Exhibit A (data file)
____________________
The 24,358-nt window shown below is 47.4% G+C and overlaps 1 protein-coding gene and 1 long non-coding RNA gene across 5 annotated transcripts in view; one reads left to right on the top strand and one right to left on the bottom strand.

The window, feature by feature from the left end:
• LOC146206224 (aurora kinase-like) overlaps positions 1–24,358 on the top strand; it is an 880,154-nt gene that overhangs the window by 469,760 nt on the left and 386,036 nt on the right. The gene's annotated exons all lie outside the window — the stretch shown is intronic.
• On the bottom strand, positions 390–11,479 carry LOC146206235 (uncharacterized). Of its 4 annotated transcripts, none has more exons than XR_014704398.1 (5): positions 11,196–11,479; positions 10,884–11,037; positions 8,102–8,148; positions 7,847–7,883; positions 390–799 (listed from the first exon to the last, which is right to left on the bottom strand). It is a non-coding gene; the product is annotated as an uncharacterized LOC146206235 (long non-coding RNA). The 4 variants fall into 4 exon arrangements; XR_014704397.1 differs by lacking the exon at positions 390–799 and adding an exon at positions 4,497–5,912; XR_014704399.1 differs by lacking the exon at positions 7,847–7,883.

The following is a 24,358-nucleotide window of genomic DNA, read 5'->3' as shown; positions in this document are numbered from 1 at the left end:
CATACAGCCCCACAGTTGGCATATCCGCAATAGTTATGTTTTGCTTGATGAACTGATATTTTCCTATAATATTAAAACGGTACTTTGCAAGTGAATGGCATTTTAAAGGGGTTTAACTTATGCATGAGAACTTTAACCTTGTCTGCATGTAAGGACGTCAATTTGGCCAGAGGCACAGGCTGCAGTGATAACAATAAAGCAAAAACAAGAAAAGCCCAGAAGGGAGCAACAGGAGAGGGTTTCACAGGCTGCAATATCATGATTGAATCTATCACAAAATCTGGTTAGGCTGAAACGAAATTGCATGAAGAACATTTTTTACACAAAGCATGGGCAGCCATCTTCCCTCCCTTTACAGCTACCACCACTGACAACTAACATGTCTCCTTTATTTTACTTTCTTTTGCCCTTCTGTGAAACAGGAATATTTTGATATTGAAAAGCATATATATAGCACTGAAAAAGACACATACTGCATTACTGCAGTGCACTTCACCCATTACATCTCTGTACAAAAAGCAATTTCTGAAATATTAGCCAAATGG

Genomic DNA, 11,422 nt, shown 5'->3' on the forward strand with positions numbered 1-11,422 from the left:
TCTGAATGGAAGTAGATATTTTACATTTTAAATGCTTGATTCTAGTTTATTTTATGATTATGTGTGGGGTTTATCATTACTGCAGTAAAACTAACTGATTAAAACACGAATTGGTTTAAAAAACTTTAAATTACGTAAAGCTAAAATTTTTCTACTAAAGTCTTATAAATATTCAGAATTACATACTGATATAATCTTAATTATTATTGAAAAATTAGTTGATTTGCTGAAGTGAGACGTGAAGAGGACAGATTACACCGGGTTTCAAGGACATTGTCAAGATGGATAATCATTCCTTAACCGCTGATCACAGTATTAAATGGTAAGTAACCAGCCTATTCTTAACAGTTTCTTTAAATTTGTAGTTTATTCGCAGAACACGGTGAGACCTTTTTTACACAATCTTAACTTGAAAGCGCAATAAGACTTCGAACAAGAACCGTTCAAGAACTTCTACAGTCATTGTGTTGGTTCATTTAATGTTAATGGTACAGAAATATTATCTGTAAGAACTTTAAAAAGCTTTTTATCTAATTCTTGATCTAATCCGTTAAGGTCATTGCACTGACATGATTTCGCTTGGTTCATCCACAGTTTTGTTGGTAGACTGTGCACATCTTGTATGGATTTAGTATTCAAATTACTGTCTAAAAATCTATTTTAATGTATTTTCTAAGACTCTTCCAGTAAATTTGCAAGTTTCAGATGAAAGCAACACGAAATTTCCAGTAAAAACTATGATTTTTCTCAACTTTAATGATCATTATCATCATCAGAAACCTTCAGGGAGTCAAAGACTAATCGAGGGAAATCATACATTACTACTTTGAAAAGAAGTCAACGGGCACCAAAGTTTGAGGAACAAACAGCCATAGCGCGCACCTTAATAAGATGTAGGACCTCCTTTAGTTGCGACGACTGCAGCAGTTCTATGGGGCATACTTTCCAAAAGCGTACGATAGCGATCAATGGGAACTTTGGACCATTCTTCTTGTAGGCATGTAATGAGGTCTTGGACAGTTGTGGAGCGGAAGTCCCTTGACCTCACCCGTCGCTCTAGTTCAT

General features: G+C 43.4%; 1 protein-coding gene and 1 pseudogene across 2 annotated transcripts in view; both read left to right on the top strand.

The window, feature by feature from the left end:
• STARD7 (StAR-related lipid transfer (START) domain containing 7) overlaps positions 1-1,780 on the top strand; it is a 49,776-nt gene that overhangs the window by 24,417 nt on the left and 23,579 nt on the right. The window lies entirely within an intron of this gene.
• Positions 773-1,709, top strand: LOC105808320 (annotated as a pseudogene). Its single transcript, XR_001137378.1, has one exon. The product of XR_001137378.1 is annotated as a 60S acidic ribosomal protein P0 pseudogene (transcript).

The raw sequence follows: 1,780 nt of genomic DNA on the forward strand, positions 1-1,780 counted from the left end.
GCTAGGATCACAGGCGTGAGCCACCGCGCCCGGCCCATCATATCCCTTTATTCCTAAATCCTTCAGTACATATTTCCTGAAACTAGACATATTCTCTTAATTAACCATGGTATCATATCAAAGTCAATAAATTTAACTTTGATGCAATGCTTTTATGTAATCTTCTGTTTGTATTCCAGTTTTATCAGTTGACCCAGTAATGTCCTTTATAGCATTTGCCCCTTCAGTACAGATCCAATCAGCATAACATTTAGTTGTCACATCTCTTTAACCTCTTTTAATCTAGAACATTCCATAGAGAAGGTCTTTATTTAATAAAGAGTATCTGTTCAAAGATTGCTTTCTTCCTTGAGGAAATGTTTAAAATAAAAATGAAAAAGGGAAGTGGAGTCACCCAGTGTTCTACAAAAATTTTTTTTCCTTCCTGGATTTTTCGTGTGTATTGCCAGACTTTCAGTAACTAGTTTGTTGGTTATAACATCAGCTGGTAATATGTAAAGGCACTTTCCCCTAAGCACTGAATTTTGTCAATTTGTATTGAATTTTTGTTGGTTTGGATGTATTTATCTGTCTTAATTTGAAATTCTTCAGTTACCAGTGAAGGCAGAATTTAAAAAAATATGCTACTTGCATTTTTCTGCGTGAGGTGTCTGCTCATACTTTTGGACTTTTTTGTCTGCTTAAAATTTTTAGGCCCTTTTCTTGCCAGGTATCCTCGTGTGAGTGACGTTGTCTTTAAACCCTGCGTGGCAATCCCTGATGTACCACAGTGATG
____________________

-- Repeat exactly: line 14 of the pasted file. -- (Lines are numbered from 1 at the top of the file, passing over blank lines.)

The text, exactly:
GCTAGGATCACAGGCGTGAGCCACCGCGCCCGGCCCATCATATCCCTTTATTCCTAAATCCTTCAGTACATATTTCCTGAAACTAGACATATTCTCTTAATTAACCATGGTATCATATCAAAGTCAATAAATTTAACTTTGATGCAATGCTTTTATGTAATCTTCTGTTTGTATTCCAGTTTTATCAGTTGACCCAGTAATGTCCTTTATAGCATTTGCCCCTTCAGTACAGATCCAATCAGCATAACATTTAGTTGTCACATCTCTTTAACCTCTTTTAATCTAGAACATTCCATAGAGAAGGTCTTTATTTAATAAAGAGTATCTGTTCAAAGATTGCTTTCTTCCTTGAGGAAATGTTTAAAATAAAAATGAAAAAGGGAAGTGGAGTCACCCAGTGTTCTACAAAAATTTTTTTTCCTTCCTGGATTTTTCGTGTGTATTGCCAGACTTTCAGTAACTAGTTTGTTGGTTATAACATCAGCTGGTAATATGTAAAGGCACTTTCCCCTAAGCACTGAATTTTGTCAATTTGTATTGAATTTTTGTTGGTTTGGATGTATTTATCTGTCTTAATTTGAAATTCTTCAGTTACCAGTGAAGGCAGAATTTAAAAAAATATGCTACTTGCATTTTTCTGCGTGAGGTGTCTGCTCATACTTTTGGACTTTTTTGTCTGCTTAAAATTTTTAGGCCCTTTTCTTGCCAGGTATCCTCGTGTGAGTGACGTTGTCTTTAAACCCTGCGTGGCAATCCCTGATGTACCACAGTGATG